The metaverse is the next place for body dysmorphia online

That’s not good for the metaverse, where avatars are likely to be the primary way to communicate and communicate with each other. Noelle Martin, a legal researcher at the University of Western Australia and co -author of a future paper on the Meta metaverse, raises such concerns. “If people can customize their 3D hyperrealistic virtual human avatar, or modify, filter, and manipulate their digital identities, [there is] a about the potential to affect dysmorphia in the body, selfie dysmorphia, and foodborne illness… production] ‘unrealistic and unattainable’ standards of beauty, especially young women, ”she said via email.

That fear is not baseless. Facebook has been criticized for silencing internal research that shows that Instagram has a toxic effect on body image for teenage girls. A Wall Street Journal report found that focusing within the app on body and lifestyle makes users more vulnerable to body dysmorphia. But in the metaverse, where avatars are the primary way of presenting themselves in many situations, vulnerable people may feel more pressure to adjust their appearance. And Martin says customized metaverse avatars can be used to “burn racial injustices and inequities” as well.

Meta spokesperson Eloise Quintanilla said the company is aware of potential problems: “We ask ourselves important questions like how many changes are necessary to ensure avatars are a a positive and safe experience. ” Microsoft, which recently announced its own metaverse plans, is also studying the use of avatars, even though its research has focused heavily on workplace settings such as meetings.

The future of metaverse avatars for children raises another set of legal and ethical questions. Roblox, the extremely successful gaming platform whose primary market is children, has long used avatars as the primary way in which players interact with each other. And the company announced its own plans for a metaverse last month; CEO and founder David Baszucki declared that Roblox’s metaverse will be a place “where you need who you want.” So far, Roblox’s avatars have been a game, but Baszucki said the company continues to be completely customized: “Any body, any face, any hair, any dress, any movement, any tracking on the face of it, everyone comes together … if we do it right, we will see an explosion of creativity, not only in our creators but also in our users. ”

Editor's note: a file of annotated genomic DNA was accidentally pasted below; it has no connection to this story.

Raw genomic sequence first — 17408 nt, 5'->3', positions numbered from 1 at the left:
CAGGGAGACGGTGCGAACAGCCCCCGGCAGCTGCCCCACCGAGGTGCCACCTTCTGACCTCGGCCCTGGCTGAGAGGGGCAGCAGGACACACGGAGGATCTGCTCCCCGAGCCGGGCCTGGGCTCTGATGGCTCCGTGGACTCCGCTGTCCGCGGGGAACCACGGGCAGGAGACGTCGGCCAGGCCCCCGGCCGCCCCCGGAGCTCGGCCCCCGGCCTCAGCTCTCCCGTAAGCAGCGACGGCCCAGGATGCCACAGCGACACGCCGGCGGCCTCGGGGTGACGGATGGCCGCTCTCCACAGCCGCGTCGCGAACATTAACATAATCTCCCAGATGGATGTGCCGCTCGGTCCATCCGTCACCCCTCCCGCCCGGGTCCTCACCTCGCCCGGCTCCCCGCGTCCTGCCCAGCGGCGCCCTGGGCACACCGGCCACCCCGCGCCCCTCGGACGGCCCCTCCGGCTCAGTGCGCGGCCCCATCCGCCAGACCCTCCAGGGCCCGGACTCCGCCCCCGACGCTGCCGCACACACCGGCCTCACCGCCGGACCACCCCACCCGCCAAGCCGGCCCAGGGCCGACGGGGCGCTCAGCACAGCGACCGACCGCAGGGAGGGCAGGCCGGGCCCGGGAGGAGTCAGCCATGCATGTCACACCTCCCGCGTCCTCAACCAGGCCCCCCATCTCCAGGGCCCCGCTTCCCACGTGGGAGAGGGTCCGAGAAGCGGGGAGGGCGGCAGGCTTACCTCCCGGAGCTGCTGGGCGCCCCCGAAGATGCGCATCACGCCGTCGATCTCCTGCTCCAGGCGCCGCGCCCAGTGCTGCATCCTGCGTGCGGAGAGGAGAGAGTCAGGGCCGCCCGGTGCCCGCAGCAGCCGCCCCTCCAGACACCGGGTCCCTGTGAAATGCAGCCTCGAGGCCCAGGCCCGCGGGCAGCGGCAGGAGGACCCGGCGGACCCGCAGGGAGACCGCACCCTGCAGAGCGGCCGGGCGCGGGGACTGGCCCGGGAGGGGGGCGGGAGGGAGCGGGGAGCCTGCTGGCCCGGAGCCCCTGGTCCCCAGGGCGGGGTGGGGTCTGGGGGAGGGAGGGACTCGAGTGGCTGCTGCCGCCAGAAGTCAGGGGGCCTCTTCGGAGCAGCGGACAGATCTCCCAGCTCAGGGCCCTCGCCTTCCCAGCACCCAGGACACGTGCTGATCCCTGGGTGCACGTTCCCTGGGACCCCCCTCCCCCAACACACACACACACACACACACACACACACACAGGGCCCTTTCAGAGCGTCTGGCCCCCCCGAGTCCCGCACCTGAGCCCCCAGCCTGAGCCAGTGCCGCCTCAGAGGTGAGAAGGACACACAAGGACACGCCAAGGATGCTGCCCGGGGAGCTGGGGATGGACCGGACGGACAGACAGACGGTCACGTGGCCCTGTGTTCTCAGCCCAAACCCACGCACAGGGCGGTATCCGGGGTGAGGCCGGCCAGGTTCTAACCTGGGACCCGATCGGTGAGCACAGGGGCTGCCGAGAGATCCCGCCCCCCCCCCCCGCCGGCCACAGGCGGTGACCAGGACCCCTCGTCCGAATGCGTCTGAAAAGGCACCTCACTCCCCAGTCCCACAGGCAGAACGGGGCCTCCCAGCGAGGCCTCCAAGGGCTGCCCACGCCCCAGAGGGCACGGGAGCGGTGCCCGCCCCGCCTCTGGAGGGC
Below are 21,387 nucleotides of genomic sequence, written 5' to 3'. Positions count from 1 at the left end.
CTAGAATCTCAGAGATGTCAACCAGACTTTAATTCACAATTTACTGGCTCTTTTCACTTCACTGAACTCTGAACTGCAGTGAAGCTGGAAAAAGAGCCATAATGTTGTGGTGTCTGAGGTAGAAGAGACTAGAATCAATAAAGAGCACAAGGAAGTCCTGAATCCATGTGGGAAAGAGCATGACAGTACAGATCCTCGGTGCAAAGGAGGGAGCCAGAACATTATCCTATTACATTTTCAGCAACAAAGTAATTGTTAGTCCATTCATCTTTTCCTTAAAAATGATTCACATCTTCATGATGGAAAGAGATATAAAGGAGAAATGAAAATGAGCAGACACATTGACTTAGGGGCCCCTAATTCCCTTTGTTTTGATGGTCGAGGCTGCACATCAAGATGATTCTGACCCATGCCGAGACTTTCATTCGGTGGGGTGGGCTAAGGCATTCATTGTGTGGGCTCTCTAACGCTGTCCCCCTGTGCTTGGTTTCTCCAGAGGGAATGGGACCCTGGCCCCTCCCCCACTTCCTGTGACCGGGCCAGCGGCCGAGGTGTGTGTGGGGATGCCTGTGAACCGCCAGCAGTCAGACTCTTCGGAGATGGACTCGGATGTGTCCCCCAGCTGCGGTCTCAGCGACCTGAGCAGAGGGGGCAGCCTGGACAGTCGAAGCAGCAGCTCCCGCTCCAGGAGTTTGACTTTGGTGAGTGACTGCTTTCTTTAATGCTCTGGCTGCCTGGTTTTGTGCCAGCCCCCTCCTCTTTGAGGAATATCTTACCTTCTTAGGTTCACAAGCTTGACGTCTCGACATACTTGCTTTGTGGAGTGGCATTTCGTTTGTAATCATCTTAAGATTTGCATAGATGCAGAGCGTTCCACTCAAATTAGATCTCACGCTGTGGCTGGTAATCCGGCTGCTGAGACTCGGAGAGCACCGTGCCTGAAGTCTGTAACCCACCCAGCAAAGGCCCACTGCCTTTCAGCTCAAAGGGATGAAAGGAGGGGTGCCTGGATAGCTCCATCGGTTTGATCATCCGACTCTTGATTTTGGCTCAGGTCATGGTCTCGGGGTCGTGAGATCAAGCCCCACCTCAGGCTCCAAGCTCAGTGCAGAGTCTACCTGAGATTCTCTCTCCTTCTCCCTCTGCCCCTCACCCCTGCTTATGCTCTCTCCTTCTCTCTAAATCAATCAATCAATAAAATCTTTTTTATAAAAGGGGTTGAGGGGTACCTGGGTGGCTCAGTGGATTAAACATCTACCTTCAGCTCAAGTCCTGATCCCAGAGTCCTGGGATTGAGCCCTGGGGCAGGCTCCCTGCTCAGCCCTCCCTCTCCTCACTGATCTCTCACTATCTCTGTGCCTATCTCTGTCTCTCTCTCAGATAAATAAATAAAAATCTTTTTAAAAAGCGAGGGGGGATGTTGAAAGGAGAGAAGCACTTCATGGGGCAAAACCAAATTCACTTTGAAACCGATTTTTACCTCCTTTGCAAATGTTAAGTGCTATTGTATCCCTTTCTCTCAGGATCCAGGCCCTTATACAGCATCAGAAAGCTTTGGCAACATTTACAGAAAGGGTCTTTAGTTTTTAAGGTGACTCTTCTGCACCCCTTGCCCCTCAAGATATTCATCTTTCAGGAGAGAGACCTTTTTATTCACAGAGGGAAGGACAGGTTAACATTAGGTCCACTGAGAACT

Finally, avatars represent what we want to see. Yet there is no plan for what will happen if and when things inevitably go wrong. Technology needs to walk a good line, remain realistic enough to be true to the identities of the people without threatening the mental health of the people behind the avatars. As Park puts it: “We can’t stop the… metaverse. So we have to prepare wisely. ” If Facebook’s papers show anything, it’s that social media companies are well aware of the health effects of their technology, but governments and social safety nets are behind in protecting most vulnerable.

Crane understands the dangers of more realistic avatars for those with physical dysmorphia, but he says the power of seeing oneself in the virtual world is indescribable. “For me, the joy of seeing myself properly represented means that I’m not the only person who believes my existence is valid,” he said. “It means that a group of developers have also seen the potential in me to exist, as I look, as a person.”

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